In the end the truth really will set you free
By Tom Berliner For The Beacon-News July 8, 2012 12:56AM
Updated: August 10, 2012 6:04AM
For Want of a Nail
For want of a nail, the shoe was lost. For want of a shoe, the horse was lost. For want of a horse, the rider was lost. For want of a rider, the message was lost. For want of a message, the battle was lost. For want of a battle, the kingdom was lost. And all for the want of a horseshoe nail.
For want of a shoe, the horse was lost.
For want of a horse, the rider was lost.
For want of a rider, the message was lost.
For want of a message, the battle was lost.
For want of a battle, the kingdom was lost.
And all for the want of a horseshoe nail.
Truthfulness is one such nail. The older I get, the more I see the foolishness of not telling the truth, either by commission (willfully providing a lie) or omission (leaving out important information). You know what? The truth eventually comes out. Trading a minor consequence now for a more major penalty later is just not worth the exchange.
If you are in a leadership role, or expecting that to be the case in the future, there are few better ways to cut the legs out from under you than not telling the truth. All it takes is one lie for contamination to have a foothold. More than one welcomes an epidemic.
Recently, I was shocked to find out that someone on my team had lied to me. The silly thing was that the topic was minor. It had to do with where someone was at a particular point in time. Anyhow, that silly lie, and the fact that this person did not own up to it, put something beyond a bad taste in my mouth. I was now wondering what else was skewed in our relationship…or his with others. I just didn’t have to go there and wouldn’t have done so except for our not being able to put it behind us.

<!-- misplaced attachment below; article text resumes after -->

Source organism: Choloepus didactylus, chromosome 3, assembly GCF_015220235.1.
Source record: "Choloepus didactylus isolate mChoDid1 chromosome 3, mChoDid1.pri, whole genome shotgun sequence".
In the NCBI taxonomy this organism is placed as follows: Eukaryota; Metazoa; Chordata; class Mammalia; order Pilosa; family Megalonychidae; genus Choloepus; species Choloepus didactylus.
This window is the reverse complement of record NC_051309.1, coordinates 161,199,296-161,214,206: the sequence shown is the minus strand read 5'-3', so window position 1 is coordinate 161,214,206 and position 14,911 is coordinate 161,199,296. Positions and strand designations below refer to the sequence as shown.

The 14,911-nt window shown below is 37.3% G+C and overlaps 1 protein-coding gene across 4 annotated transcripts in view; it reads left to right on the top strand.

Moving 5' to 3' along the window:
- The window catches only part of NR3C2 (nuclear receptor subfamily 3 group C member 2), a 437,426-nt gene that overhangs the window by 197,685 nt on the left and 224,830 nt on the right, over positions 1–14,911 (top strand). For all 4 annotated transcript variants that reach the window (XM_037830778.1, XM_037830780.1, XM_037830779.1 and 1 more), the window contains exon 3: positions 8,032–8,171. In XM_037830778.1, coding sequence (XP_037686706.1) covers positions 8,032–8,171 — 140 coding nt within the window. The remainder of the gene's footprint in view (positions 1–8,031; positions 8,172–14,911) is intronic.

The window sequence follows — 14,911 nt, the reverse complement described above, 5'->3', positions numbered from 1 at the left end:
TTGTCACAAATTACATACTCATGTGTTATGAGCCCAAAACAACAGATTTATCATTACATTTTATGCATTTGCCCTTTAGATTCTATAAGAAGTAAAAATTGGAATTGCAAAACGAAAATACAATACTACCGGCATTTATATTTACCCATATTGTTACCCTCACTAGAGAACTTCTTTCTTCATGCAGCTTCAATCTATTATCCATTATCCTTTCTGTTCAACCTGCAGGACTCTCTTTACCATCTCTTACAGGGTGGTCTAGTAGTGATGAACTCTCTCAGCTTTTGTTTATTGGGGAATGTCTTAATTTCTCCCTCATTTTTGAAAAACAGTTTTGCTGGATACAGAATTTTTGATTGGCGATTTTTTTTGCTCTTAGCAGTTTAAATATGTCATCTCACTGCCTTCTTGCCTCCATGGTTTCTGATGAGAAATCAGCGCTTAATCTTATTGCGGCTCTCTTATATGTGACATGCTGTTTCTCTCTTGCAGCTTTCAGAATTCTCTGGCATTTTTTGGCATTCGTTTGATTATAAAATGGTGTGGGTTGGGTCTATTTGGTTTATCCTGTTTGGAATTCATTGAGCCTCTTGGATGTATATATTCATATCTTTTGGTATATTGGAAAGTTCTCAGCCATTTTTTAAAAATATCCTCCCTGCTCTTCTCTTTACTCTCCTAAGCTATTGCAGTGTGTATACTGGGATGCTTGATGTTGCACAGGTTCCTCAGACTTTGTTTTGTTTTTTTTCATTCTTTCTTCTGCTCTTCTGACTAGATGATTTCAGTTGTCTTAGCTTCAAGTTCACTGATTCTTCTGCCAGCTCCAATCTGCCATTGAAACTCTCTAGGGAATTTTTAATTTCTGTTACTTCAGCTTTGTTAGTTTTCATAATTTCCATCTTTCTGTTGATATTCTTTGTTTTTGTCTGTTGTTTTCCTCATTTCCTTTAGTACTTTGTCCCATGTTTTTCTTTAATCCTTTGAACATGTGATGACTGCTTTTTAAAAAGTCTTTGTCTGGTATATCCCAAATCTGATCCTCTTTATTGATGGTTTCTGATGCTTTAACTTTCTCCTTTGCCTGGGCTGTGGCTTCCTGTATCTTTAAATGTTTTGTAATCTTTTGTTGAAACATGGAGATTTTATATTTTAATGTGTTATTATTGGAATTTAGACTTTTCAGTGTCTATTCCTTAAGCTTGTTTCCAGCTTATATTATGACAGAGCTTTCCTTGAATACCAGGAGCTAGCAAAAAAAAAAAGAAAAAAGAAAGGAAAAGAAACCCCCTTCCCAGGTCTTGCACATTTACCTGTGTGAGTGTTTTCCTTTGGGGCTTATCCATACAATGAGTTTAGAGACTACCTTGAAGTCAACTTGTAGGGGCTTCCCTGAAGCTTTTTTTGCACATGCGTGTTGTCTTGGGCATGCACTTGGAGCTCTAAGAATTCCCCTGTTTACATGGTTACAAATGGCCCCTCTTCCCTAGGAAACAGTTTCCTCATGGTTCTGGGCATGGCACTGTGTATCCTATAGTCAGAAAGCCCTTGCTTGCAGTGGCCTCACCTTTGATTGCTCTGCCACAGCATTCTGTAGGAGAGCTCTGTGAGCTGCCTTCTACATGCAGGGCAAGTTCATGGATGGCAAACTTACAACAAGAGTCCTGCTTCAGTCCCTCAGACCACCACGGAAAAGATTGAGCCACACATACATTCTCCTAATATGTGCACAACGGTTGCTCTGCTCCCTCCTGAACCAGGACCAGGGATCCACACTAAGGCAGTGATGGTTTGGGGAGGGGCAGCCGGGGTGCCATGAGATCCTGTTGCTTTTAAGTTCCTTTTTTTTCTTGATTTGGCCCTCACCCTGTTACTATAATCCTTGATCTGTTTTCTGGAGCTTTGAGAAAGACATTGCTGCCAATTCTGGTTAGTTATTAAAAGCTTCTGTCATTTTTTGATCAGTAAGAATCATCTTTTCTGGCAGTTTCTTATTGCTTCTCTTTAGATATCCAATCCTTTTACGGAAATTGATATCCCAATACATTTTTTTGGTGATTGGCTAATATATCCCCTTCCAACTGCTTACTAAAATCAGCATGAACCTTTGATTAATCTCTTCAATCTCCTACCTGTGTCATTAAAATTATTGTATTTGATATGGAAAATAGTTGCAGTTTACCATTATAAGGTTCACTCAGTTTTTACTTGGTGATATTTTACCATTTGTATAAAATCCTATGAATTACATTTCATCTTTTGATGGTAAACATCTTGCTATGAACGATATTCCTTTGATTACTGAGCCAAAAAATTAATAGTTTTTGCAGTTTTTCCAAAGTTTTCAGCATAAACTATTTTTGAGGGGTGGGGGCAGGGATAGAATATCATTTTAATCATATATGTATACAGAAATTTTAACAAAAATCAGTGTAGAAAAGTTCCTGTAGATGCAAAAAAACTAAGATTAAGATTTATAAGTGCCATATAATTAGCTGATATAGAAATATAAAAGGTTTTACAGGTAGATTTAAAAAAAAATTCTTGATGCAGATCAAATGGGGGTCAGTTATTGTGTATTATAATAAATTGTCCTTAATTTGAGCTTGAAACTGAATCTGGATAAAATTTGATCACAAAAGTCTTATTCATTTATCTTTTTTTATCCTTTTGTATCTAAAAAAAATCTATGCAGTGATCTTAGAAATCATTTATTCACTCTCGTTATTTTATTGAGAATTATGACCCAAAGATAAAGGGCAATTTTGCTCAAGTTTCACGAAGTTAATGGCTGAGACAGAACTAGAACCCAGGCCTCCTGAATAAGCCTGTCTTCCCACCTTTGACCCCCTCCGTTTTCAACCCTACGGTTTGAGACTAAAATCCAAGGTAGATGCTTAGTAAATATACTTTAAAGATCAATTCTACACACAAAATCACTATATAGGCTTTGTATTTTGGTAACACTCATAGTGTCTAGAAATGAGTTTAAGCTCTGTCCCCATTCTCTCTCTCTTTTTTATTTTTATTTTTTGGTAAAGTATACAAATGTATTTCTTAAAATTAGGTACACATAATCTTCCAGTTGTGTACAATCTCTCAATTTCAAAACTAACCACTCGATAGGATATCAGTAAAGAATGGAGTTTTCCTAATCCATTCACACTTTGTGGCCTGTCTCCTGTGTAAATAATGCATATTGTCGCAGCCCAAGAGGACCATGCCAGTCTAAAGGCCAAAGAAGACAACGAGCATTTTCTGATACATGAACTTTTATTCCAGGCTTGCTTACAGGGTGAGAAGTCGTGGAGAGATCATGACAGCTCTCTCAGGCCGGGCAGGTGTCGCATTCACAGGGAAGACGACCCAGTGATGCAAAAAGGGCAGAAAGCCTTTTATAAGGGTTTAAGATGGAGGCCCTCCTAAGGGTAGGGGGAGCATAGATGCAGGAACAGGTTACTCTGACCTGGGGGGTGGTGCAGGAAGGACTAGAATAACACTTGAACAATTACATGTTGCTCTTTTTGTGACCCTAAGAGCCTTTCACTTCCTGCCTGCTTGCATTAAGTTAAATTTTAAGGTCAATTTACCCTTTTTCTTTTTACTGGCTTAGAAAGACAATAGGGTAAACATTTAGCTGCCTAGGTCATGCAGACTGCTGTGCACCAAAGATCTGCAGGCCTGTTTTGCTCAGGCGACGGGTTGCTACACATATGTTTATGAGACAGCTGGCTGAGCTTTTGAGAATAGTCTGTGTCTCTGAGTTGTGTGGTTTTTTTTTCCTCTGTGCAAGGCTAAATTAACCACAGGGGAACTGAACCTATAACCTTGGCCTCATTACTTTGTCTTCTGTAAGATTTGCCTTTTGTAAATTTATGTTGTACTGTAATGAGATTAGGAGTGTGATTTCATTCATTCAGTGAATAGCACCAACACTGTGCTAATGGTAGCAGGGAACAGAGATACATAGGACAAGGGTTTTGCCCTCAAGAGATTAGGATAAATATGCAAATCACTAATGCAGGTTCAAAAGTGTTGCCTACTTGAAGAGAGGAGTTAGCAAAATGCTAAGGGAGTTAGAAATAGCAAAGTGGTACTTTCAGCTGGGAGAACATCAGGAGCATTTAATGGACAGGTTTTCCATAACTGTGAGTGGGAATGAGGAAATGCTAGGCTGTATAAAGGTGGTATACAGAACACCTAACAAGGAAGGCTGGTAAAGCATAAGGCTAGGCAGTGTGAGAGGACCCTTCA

Beyond “Don’t lie,” what’s the message? Simple. If you begin taking the wrong road about the truth, even if you trudge down it for a while, go back and revise what you have done. Apologize for whatever was originally communicated incorrectly. If those impacted need more processing, give them time to do it. If they need to talk more with you about it, find time to do so. What you want is to deal with it, not shove it under the rug.
Two things are important. First, enough is enough. At some point in time, everyone has to move on. If you deal with the lie and your audience says that it has dealt with it, then forgiveness means leaving it behind. Constant rehashing prevents the scab from healing. That goes for you and for those involved.
Second, don’t repeat the same mistake. My Dad used to say “Dog bites man. Shame on dog. Dog bites man twice. Shame on man.” You only get one do over…depending on the severity of the untruth. If you do something clearly willful and undoubtedly egregious, there are likely to be no second chances.
What happens when you are the victim or when it happens in your team? If the person making the lie comes forward of his or her own doing, not much processing is necessary. Assuming that it wasn’t an over-the-top falsehood, clear the air quickly and move on. If the person does not come forward, you take charge and bring it up. However, make certain you have the facts and, very importantly, remain open to alternate explanations. If that gets it back on the right track, then store the incident away. If not, then you have some serious thinking to do about what kind of interaction you want with this individual, if any at all.
Lying isn’t the worst thing one can do. But don’t dismiss it because it could be symptomatic of more serious behavioral issues. If there is anything that I can do to support or encourage you, I would be delighted to assist in your success. Please contact me at firstname.lastname@example.org or at 847-628-1520.
Tom Berliner is dean of the School of Leadership and Business at Judson University in Elgin.